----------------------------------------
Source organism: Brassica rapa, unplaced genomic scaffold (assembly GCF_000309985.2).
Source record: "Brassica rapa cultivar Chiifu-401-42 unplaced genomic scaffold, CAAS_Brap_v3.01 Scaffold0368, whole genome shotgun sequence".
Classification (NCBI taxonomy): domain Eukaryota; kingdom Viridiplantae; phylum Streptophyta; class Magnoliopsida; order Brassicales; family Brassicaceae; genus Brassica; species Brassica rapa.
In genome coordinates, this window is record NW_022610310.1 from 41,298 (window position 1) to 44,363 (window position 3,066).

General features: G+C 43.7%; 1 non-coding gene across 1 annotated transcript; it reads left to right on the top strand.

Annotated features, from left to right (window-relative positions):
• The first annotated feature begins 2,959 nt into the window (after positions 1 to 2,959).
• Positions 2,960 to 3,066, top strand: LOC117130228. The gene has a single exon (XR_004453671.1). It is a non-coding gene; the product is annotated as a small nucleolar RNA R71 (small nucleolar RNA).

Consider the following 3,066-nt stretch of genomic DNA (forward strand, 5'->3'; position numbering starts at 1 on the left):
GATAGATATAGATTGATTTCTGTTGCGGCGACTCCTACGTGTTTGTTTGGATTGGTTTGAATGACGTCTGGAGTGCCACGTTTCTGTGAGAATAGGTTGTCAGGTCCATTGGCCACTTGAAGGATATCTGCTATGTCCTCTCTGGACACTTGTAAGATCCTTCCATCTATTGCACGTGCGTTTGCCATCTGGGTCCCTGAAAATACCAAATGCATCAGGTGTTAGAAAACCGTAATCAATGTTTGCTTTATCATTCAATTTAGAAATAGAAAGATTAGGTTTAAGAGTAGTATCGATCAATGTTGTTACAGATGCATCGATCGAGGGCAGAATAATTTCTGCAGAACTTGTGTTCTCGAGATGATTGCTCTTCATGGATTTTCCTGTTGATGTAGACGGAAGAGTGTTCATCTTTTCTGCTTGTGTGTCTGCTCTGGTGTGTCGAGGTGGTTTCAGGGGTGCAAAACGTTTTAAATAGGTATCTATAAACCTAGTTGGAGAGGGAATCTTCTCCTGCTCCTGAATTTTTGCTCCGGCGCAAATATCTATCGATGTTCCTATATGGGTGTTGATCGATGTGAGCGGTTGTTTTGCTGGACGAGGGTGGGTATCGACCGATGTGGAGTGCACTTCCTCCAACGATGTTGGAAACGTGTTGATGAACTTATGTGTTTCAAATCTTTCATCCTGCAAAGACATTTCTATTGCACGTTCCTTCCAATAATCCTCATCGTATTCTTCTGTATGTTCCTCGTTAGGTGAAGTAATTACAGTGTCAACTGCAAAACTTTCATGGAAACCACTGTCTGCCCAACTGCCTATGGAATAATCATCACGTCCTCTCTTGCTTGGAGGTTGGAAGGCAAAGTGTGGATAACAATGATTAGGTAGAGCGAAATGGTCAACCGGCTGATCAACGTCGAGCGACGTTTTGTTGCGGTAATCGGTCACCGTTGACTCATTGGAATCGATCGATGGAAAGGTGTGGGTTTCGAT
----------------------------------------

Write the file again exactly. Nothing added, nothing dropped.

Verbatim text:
Source organism: Brassica rapa, unplaced genomic scaffold (assembly GCF_000309985.2).
Source record: "Brassica rapa cultivar Chiifu-401-42 unplaced genomic scaffold, CAAS_Brap_v3.01 Scaffold0368, whole genome shotgun sequence".
Classification (NCBI taxonomy): domain Eukaryota; kingdom Viridiplantae; phylum Streptophyta; class Magnoliopsida; order Brassicales; family Brassicaceae; genus Brassica; species Brassica rapa.
In genome coordinates, this window is record NW_022610310.1 from 41,298 (window position 1) to 44,363 (window position 3,066).

General features: G+C 43.7%; 1 non-coding gene across 1 annotated transcript; it reads left to right on the top strand.

Annotated features, from left to right (window-relative positions):
• The first annotated feature begins 2,959 nt into the window (after positions 1 to 2,959).
• Positions 2,960 to 3,066, top strand: LOC117130228. The gene has a single exon (XR_004453671.1). It is a non-coding gene; the product is annotated as a small nucleolar RNA R71 (small nucleolar RNA).

Consider the following 3,066-nt stretch of genomic DNA (forward strand, 5'->3'; position numbering starts at 1 on the left):
GATAGATATAGATTGATTTCTGTTGCGGCGACTCCTACGTGTTTGTTTGGATTGGTTTGAATGACGTCTGGAGTGCCACGTTTCTGTGAGAATAGGTTGTCAGGTCCATTGGCCACTTGAAGGATATCTGCTATGTCCTCTCTGGACACTTGTAAGATCCTTCCATCTATTGCACGTGCGTTTGCCATCTGGGTCCCTGAAAATACCAAATGCATCAGGTGTTAGAAAACCGTAATCAATGTTTGCTTTATCATTCAATTTAGAAATAGAAAGATTAGGTTTAAGAGTAGTATCGATCAATGTTGTTACAGATGCATCGATCGAGGGCAGAATAATTTCTGCAGAACTTGTGTTCTCGAGATGATTGCTCTTCATGGATTTTCCTGTTGATGTAGACGGAAGAGTGTTCATCTTTTCTGCTTGTGTGTCTGCTCTGGTGTGTCGAGGTGGTTTCAGGGGTGCAAAACGTTTTAAATAGGTATCTATAAACCTAGTTGGAGAGGGAATCTTCTCCTGCTCCTGAATTTTTGCTCCGGCGCAAATATCTATCGATGTTCCTATATGGGTGTTGATCGATGTGAGCGGTTGTTTTGCTGGACGAGGGTGGGTATCGACCGATGTGGAGTGCACTTCCTCCAACGATGTTGGAAACGTGTTGATGAACTTATGTGTTTCAAATCTTTCATCCTGCAAAGACATTTCTATTGCACGTTCCTTCCAATAATCCTCATCGTATTCTTCTGTATGTTCCTCGTTAGGTGAAGTAATTACAGTGTCAACTGCAAAACTTTCATGGAAACCACTGTCTGCCCAACTGCCTATGGAATAATCATCACGTCCTCTCTTGCTTGGAGGTTGGAAGGCAAAGTGTGGATAACAATGATTAGGTAGAGCGAAATGGTCAACCGGCTGATCAACGTCGAGCGACGTTTTGTTGCGGTAATCGGTCACCGTTGACTCATTGGAATCGATCGATGGAAAGGTGTGGGTTTCGAT